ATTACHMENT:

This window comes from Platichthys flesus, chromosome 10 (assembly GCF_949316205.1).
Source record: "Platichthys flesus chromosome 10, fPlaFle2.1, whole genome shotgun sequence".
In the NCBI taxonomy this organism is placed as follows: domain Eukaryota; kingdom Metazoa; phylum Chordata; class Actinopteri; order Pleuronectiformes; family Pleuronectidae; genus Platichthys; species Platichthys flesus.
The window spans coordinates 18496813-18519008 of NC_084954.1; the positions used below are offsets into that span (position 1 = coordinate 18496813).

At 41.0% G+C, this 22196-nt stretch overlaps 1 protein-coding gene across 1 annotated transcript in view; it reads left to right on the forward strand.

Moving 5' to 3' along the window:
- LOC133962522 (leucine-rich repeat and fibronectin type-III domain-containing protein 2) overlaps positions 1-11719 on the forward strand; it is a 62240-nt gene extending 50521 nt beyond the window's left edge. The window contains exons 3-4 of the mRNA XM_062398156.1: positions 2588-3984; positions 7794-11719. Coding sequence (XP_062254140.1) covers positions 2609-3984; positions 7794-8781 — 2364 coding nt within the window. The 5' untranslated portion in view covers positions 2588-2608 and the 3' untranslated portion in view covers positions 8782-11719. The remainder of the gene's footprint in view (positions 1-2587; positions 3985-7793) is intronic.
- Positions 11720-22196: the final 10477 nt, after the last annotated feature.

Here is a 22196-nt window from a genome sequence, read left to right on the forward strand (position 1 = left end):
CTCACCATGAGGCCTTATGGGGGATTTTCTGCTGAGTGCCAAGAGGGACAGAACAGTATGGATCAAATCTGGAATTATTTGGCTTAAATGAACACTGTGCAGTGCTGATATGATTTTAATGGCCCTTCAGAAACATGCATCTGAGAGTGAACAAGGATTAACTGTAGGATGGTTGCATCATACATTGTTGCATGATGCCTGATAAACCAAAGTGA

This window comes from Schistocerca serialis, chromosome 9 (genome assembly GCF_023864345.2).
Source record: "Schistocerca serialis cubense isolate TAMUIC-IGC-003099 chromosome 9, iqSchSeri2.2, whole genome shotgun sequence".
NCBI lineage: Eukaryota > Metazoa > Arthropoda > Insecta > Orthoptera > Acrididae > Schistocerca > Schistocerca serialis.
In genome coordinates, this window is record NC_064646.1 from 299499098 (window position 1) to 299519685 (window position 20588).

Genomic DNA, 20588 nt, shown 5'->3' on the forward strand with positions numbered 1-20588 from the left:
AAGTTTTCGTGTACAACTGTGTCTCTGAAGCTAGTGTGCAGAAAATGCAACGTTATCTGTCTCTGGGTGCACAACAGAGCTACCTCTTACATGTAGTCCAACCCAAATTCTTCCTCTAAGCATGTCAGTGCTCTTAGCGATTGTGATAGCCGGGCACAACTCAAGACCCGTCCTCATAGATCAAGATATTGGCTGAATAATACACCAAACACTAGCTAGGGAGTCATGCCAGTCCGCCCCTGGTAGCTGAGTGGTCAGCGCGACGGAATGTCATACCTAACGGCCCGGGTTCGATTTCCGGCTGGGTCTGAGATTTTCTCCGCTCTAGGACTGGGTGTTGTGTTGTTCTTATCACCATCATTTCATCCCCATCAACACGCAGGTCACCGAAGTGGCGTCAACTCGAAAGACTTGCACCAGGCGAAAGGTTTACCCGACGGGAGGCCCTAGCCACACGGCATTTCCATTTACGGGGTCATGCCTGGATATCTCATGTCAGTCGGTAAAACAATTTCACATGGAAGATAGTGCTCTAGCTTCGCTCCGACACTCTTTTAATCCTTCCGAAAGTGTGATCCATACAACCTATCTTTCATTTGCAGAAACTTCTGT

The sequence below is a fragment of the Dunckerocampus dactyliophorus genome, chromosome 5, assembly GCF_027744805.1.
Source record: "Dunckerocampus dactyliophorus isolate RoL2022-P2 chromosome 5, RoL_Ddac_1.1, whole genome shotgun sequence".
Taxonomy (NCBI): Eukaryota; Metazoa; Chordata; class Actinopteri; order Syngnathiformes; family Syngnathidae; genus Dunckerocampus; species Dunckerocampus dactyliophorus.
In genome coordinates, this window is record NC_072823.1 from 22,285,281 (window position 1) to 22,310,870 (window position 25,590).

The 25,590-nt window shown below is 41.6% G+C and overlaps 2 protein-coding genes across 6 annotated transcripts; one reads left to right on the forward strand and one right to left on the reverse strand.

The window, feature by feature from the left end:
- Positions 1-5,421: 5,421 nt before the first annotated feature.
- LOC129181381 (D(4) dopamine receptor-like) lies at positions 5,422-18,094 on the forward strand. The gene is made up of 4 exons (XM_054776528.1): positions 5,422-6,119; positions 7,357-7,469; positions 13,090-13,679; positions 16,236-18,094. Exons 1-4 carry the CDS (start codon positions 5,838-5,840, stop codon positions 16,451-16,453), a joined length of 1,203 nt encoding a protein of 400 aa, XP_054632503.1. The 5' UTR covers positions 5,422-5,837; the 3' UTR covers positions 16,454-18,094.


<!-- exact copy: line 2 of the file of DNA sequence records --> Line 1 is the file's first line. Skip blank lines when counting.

Source record: "Platichthys flesus chromosome 10, fPlaFle2.1, whole genome shotgun sequence".